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City of Bohane Hardcover – 13 Mar 2012


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Product details

  • Hardcover: 277 pages
  • Publisher: Graywolf Press (13 Mar. 2012)
  • Language: English
  • ISBN-10: 9781555976088
  • ISBN-13: 978-1555976088
  • ASIN: 1555976085
  • Product Dimensions: 15.7 x 2.6 x 22.9 cm
  • Average Customer Review: 4.1 out of 5 stars  See all reviews (36 customer reviews)
  • Amazon Bestsellers Rank: 711,009 in Books (See Top 100 in Books)

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Product Description

Review

"The most arresting and original writer to emerge from these islands in years" Irvine Welsh "Hilarious and unpredictable - and always brilliant" Roddy Doyle "Astonishing.This marks him out as a writer of great promise" Guardian "Beautiful, arresting, precise...a compelling creation" Irish Times "An electrifying masterpiece" Joseph O'Connor

Book Description

Winner of the International IMPAC Dublin Literary Award, shortlisted for the 2011 Costa First Novel Award and winner of the Authors' Club Best First Novel Award - this is a cool, comic, violent and lyrical debut novel from one of Ireland's most talented new writers. --This text refers to the Paperback edition.

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Customer Reviews

4.1 out of 5 stars

Most Helpful Customer Reviews

13 of 13 people found the following review helpful By St. Annie on 3 May 2011
Format: Paperback
What a glorious, dark, weird, wonderful book. Gang warfare in a strange composite of Sligo/Galway/Limerick, in a time not so very far from now, featuring a lover's triangle and more heartstrickenness than "Romeo and Juliet"? Yes, but it works -- or rather doesn't work, just flows and ebbs like the dirty river that divides and centers the town. The old fight and strive to stay young; the young die sometimes before they should; an Ireland at once traditionally homogenous and rampantly multicultural is not only possible but fully here. All ends not with a bang but with a whimper, as I see it, and I finished ready to take a deep breath, pick it back up, and start all over again.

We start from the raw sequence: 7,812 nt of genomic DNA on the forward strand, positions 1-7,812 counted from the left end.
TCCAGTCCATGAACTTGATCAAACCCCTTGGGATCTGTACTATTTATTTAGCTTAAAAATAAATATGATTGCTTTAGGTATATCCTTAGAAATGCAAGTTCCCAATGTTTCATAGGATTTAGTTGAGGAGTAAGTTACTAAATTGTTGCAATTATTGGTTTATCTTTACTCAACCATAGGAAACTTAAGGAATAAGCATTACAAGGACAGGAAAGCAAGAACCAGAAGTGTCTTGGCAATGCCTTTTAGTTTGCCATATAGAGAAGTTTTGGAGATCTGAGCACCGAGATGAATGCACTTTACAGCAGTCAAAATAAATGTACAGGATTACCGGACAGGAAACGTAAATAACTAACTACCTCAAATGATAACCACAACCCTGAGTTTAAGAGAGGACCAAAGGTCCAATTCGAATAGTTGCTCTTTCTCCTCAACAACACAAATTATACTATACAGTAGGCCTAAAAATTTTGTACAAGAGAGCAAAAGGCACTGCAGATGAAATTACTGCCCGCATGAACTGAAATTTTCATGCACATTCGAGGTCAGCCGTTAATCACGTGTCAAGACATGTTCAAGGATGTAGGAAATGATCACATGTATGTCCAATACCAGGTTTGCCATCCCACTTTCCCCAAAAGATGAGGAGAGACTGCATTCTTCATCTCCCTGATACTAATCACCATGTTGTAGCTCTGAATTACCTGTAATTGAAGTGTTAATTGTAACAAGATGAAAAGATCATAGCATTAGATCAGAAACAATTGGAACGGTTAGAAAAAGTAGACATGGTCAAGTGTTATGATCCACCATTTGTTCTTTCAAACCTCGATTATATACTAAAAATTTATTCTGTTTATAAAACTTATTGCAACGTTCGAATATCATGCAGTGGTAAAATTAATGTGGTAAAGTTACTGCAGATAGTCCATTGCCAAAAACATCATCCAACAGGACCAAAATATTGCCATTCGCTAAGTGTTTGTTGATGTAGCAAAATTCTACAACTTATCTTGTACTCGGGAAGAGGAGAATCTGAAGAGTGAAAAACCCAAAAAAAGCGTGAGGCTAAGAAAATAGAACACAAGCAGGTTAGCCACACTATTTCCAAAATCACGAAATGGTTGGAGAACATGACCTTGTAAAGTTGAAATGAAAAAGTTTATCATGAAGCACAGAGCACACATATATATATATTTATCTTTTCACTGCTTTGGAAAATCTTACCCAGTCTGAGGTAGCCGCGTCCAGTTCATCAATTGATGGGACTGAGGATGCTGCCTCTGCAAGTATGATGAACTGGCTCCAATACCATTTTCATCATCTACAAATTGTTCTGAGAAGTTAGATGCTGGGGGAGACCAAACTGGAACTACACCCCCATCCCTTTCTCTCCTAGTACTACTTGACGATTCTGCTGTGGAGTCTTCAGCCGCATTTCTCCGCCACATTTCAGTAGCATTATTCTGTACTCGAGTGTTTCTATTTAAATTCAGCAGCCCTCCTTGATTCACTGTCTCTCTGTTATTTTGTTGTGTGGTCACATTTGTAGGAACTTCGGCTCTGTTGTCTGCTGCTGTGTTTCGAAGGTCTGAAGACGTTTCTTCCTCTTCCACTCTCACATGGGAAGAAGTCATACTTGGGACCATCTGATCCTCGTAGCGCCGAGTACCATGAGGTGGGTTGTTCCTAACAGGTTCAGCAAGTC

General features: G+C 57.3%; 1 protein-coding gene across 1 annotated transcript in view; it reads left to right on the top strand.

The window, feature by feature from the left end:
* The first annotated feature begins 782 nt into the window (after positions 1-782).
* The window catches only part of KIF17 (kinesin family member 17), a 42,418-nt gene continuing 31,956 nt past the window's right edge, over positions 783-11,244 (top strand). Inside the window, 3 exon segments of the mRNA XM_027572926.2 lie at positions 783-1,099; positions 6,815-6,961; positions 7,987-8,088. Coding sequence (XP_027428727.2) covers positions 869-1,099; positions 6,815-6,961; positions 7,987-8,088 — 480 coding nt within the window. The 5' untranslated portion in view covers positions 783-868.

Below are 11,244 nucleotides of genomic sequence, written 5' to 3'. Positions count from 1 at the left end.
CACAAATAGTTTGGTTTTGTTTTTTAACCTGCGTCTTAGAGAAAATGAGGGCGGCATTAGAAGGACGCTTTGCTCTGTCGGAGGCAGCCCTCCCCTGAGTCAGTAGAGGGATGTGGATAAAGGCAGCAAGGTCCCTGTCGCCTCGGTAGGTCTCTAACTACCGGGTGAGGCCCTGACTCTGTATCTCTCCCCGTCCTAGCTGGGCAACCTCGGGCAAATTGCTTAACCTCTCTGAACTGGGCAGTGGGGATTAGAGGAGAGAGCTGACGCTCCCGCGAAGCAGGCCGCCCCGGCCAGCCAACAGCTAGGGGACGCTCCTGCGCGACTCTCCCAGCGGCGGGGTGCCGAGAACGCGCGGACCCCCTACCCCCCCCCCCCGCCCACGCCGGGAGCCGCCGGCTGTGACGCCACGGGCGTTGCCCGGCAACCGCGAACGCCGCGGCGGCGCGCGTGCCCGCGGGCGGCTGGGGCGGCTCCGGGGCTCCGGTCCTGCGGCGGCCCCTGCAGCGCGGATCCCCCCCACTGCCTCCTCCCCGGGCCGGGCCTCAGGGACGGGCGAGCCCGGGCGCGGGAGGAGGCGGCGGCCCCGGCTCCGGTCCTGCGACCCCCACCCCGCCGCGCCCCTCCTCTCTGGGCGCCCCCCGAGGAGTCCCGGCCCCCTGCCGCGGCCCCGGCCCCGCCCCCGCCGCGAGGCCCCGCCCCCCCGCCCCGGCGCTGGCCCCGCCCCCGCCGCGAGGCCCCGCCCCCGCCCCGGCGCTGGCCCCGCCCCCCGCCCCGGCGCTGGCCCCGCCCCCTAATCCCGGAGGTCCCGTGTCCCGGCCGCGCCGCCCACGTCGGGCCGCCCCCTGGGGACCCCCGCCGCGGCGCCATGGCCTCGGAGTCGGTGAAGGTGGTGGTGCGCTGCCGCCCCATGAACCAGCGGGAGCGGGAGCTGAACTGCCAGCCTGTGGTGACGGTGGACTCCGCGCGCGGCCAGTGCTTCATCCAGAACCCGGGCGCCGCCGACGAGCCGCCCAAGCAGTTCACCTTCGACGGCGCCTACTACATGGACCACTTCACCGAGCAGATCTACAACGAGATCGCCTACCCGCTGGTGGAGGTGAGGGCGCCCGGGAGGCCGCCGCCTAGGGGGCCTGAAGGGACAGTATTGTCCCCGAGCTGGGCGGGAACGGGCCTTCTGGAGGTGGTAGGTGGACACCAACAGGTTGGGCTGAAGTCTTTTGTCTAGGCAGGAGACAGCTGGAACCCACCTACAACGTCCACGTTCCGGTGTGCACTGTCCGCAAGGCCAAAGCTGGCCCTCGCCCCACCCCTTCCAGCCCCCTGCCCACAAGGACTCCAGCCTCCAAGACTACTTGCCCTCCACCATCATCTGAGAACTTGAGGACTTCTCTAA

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21 of 22 people found the following review helpful By Ripple TOP 500 REVIEWER on 6 Dec. 2011
Format: Paperback
Bohane is a thoroughly lawless Irish town, set in what would appear to be some kind of parallel universe. We are told it is set in 2053, but it's a town without any technology or modern luxuries. It's a violent place fueled by alcohol, drugs and lust with a patois style language that takes a little work to get into. Novels with this kind of premise have to be beyond good if they are to interest the annual literary prize judges; this is one such book and "City of Bohane" is nominated for this year's Costa First Novel prize. It is stunningly good.

The book's brilliance lies not so much in the plot though. It's a relatively straightforward gang land power struggle. Neither does it solely lie with the great range of characters, although they are amusingly well drawn. From the gangland leader and part time mummy's boy Logan Hartnett, his domineering mother, Girly, to the young pretenders Jenni Ching, Wolfie Stanners and a certain Mr Burke, whose nickname rhymes with `mucker', through to the arch manipulator Ol' Boy Mannion.

Great though these characters are, and Kevin Barry frequently goes to great lengths to describe their bizarre fashion tastes, it is the way that Barry uses language to describe the scenes that is so brilliant. Hardly a page went by without it invoking a smile at the sheer brilliance of the descriptions. It's difficult to give examples, because of the unique style of the language which taken out of context is merely confusing, but in a bar "ceiling fans whirred, noirishly against the night, and were stoical, somehow, like the old uncles of the place, all raspy and emphysemic". He does this again and again.

The book's cultural influences are worn on its sleeve and are wide ranging.
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3 of 3 people found the following review helpful By P. McCLEAN on 10 Oct. 2011
Format: Paperback